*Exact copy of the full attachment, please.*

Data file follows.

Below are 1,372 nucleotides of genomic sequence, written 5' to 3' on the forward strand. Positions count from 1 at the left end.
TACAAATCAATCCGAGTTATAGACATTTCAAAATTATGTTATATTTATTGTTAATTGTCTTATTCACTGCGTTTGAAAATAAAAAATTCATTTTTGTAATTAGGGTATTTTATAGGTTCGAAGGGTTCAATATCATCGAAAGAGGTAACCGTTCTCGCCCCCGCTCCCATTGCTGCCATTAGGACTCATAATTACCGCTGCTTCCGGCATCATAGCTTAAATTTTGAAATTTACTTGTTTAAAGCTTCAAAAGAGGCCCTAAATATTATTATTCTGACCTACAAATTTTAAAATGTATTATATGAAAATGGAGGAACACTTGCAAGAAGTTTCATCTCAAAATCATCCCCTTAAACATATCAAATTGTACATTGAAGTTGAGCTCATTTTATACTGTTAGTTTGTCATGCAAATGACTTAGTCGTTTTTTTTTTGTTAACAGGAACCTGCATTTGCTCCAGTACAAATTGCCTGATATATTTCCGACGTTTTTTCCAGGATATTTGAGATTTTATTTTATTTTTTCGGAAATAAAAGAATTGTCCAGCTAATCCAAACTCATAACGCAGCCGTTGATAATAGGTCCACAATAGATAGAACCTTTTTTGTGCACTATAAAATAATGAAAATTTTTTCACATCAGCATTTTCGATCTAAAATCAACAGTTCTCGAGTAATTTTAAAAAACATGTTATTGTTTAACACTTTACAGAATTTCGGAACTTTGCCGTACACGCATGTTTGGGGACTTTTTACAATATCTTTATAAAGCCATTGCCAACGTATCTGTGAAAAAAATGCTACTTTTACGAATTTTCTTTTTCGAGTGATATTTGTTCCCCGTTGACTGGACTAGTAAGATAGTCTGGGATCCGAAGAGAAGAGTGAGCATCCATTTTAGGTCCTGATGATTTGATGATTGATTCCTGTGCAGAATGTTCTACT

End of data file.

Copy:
Below are 1,372 nucleotides of genomic sequence, written 5' to 3' on the forward strand. Positions count from 1 at the left end.
TACAAATCAATCCGAGTTATAGACATTTCAAAATTATGTTATATTTATTGTTAATTGTCTTATTCACTGCGTTTGAAAATAAAAAATTCATTTTTGTAATTAGGGTATTTTATAGGTTCGAAGGGTTCAATATCATCGAAAGAGGTAACCGTTCTCGCCCCCGCTCCCATTGCTGCCATTAGGACTCATAATTACCGCTGCTTCCGGCATCATAGCTTAAATTTTGAAATTTACTTGTTTAAAGCTTCAAAAGAGGCCCTAAATATTATTATTCTGACCTACAAATTTTAAAATGTATTATATGAAAATGGAGGAACACTTGCAAGAAGTTTCATCTCAAAATCATCCCCTTAAACATATCAAATTGTACATTGAAGTTGAGCTCATTTTATACTGTTAGTTTGTCATGCAAATGACTTAGTCGTTTTTTTTTTGTTAACAGGAACCTGCATTTGCTCCAGTACAAATTGCCTGATATATTTCCGACGTTTTTTCCAGGATATTTGAGATTTTATTTTATTTTTTCGGAAATAAAAGAATTGTCCAGCTAATCCAAACTCATAACGCAGCCGTTGATAATAGGTCCACAATAGATAGAACCTTTTTTGTGCACTATAAAATAATGAAAATTTTTTCACATCAGCATTTTCGATCTAAAATCAACAGTTCTCGAGTAATTTTAAAAAACATGTTATTGTTTAACACTTTACAGAATTTCGGAACTTTGCCGTACACGCATGTTTGGGGACTTTTTACAATATCTTTATAAAGCCATTGCCAACGTATCTGTGAAAAAAATGCTACTTTTACGAATTTTCTTTTTCGAGTGATATTTGTTCCCCGTTGACTGGACTAGTAAGATAGTCTGGGATCCGAAGAGAAGAGTGAGCATCCATTTTAGGTCCTGATGATTTGATGATTGATTCCTGTGCAGAATGTTCTACT